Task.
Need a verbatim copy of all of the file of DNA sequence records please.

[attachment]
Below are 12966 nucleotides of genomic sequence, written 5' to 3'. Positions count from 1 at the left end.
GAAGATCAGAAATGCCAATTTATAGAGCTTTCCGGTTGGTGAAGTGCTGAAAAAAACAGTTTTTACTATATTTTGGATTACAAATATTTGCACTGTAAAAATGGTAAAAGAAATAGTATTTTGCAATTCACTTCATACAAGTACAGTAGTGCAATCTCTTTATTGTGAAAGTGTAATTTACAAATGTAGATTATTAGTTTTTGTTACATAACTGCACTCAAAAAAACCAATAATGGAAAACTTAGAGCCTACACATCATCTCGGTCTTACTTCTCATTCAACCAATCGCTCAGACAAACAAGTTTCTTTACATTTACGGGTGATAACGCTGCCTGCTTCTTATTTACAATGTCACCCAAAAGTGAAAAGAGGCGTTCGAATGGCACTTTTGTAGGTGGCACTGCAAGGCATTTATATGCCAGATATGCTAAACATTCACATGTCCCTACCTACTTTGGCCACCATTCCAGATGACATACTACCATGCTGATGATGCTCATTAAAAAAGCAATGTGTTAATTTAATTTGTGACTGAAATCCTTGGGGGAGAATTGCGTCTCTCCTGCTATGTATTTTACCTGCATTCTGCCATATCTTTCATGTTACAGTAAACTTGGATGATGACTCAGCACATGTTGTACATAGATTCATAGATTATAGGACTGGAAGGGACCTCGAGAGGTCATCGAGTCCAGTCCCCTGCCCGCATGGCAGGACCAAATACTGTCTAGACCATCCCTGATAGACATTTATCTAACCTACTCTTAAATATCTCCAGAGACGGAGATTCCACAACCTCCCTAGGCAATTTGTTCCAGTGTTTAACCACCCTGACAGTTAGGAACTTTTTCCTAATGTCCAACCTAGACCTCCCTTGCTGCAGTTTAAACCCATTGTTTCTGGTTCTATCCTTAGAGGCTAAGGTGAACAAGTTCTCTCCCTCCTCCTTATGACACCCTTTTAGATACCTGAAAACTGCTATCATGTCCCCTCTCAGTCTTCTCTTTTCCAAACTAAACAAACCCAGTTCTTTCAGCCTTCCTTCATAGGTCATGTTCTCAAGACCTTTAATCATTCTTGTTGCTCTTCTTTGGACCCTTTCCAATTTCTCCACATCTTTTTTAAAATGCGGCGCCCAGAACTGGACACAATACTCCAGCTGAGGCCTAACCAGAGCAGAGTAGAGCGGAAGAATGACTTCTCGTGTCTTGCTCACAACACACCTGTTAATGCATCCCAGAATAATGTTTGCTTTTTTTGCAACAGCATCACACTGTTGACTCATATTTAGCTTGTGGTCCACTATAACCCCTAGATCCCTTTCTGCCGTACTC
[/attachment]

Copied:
Below are 12966 nucleotides of genomic sequence, written 5' to 3'. Positions count from 1 at the left end.
GAAGATCAGAAATGCCAATTTATAGAGCTTTCCGGTTGGTGAAGTGCTGAAAAAAACAGTTTTTACTATATTTTGGATTACAAATATTTGCACTGTAAAAATGGTAAAAGAAATAGTATTTTGCAATTCACTTCATACAAGTACAGTAGTGCAATCTCTTTATTGTGAAAGTGTAATTTACAAATGTAGATTATTAGTTTTTGTTACATAACTGCACTCAAAAAAACCAATAATGGAAAACTTAGAGCCTACACATCATCTCGGTCTTACTTCTCATTCAACCAATCGCTCAGACAAACAAGTTTCTTTACATTTACGGGTGATAACGCTGCCTGCTTCTTATTTACAATGTCACCCAAAAGTGAAAAGAGGCGTTCGAATGGCACTTTTGTAGGTGGCACTGCAAGGCATTTATATGCCAGATATGCTAAACATTCACATGTCCCTACCTACTTTGGCCACCATTCCAGATGACATACTACCATGCTGATGATGCTCATTAAAAAAGCAATGTGTTAATTTAATTTGTGACTGAAATCCTTGGGGGAGAATTGCGTCTCTCCTGCTATGTATTTTACCTGCATTCTGCCATATCTTTCATGTTACAGTAAACTTGGATGATGACTCAGCACATGTTGTACATAGATTCATAGATTATAGGACTGGAAGGGACCTCGAGAGGTCATCGAGTCCAGTCCCCTGCCCGCATGGCAGGACCAAATACTGTCTAGACCATCCCTGATAGACATTTATCTAACCTACTCTTAAATATCTCCAGAGACGGAGATTCCACAACCTCCCTAGGCAATTTGTTCCAGTGTTTAACCACCCTGACAGTTAGGAACTTTTTCCTAATGTCCAACCTAGACCTCCCTTGCTGCAGTTTAAACCCATTGTTTCTGGTTCTATCCTTAGAGGCTAAGGTGAACAAGTTCTCTCCCTCCTCCTTATGACACCCTTTTAGATACCTGAAAACTGCTATCATGTCCCCTCTCAGTCTTCTCTTTTCCAAACTAAACAAACCCAGTTCTTTCAGCCTTCCTTCATAGGTCATGTTCTCAAGACCTTTAATCATTCTTGTTGCTCTTCTTTGGACCCTTTCCAATTTCTCCACATCTTTTTTAAAATGCGGCGCCCAGAACTGGACACAATACTCCAGCTGAGGCCTAACCAGAGCAGAGTAGAGCGGAAGAATGACTTCTCGTGTCTTGCTCACAACACACCTGTTAATGCATCCCAGAATAATGTTTGCTTTTTTTGCAACAGCATCACACTGTTGACTCATATTTAGCTTGTGGTCCACTATAACCCCTAGATCCCTTTCTGCCGTACTC